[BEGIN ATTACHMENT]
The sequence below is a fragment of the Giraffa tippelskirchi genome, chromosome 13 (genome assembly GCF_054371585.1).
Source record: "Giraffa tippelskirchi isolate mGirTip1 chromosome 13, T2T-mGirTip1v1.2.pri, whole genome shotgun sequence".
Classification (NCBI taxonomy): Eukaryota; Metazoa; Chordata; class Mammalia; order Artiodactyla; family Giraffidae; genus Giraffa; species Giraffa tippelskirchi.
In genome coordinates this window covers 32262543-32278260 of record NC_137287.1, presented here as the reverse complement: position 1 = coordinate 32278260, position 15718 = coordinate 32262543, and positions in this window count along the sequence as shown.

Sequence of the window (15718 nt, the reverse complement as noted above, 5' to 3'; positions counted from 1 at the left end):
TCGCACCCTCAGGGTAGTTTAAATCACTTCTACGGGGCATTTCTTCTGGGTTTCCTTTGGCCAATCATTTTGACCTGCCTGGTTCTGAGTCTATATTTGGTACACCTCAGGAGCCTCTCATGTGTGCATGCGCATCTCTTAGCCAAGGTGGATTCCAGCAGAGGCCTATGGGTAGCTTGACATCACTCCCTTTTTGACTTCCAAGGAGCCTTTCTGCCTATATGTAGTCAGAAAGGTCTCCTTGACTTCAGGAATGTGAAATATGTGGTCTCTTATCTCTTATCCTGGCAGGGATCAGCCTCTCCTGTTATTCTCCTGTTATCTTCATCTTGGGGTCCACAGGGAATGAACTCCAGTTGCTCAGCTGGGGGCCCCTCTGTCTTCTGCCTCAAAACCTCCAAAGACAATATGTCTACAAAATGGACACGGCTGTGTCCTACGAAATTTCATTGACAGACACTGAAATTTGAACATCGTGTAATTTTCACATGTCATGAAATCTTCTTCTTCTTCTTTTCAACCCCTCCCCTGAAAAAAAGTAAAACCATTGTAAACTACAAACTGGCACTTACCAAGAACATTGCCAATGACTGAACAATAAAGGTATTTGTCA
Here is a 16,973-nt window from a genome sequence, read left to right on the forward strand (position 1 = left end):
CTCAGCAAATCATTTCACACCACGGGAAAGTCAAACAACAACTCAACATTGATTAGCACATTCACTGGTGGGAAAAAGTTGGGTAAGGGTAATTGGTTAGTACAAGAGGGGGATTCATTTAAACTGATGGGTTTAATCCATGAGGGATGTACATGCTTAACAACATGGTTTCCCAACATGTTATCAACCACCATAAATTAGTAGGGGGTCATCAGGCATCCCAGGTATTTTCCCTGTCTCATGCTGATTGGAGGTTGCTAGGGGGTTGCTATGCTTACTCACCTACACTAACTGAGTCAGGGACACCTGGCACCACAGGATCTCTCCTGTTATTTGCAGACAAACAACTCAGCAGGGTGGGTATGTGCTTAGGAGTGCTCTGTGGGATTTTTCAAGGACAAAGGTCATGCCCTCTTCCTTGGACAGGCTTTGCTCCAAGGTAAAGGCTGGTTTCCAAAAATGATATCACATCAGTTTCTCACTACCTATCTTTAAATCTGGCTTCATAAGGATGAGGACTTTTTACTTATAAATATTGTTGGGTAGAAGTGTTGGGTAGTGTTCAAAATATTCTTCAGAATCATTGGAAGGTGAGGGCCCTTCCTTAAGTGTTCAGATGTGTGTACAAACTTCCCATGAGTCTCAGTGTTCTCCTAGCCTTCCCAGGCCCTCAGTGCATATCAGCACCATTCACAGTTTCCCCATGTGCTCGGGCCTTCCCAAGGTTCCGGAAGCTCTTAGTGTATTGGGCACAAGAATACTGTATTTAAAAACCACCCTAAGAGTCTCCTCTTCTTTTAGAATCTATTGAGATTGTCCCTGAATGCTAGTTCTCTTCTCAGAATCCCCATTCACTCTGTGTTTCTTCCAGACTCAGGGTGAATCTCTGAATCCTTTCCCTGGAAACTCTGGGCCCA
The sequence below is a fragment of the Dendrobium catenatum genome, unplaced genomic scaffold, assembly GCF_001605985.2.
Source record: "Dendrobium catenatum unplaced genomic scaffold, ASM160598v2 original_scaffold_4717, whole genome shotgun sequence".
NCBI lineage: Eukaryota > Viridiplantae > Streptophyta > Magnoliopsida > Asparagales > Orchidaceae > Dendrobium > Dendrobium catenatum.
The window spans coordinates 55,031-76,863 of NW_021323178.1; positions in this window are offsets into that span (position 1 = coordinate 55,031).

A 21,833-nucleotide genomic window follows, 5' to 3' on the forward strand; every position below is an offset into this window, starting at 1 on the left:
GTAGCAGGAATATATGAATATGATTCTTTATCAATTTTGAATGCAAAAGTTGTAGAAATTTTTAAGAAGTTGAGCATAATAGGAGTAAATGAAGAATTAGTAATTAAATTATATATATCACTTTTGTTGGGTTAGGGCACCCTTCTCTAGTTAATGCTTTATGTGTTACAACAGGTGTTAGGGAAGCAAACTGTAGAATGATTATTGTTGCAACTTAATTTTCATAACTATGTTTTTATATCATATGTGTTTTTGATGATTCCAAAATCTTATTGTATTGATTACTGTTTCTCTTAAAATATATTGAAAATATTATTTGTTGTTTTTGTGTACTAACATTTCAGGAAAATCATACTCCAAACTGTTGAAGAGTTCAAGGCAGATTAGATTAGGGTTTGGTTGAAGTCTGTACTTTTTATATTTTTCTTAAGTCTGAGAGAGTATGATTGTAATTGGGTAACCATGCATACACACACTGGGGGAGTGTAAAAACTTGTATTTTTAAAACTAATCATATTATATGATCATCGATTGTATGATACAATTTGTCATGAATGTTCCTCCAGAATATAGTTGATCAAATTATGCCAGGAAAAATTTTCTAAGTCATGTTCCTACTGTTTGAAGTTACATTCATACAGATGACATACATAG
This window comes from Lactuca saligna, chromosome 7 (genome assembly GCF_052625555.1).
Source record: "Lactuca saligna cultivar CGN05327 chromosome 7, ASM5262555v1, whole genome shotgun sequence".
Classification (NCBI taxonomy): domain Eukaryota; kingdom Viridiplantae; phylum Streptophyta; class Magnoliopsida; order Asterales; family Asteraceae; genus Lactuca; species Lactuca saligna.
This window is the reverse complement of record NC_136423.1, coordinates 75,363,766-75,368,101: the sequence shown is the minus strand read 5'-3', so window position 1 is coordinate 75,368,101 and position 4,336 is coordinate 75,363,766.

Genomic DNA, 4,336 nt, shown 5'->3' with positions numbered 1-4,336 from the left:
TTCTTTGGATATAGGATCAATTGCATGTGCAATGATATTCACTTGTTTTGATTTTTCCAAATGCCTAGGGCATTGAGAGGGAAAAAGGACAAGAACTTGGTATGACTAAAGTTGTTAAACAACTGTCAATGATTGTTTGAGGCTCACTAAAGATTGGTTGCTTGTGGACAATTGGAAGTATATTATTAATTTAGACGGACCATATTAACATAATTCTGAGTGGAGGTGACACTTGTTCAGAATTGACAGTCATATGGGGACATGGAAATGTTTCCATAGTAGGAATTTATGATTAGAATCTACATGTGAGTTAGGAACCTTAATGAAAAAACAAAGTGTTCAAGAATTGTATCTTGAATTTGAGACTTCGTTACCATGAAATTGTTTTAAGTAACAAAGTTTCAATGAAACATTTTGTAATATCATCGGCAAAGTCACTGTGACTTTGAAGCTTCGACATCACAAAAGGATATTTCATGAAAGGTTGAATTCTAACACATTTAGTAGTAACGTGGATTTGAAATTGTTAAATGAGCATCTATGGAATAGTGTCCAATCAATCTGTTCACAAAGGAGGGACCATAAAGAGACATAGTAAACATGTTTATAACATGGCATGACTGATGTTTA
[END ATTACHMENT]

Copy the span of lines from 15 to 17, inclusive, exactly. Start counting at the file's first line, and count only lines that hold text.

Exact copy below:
This window comes from Lactuca saligna, chromosome 7 (genome assembly GCF_052625555.1).
Source record: "Lactuca saligna cultivar CGN05327 chromosome 7, ASM5262555v1, whole genome shotgun sequence".
Classification (NCBI taxonomy): domain Eukaryota; kingdom Viridiplantae; phylum Streptophyta; class Magnoliopsida; order Asterales; family Asteraceae; genus Lactuca; species Lactuca saligna.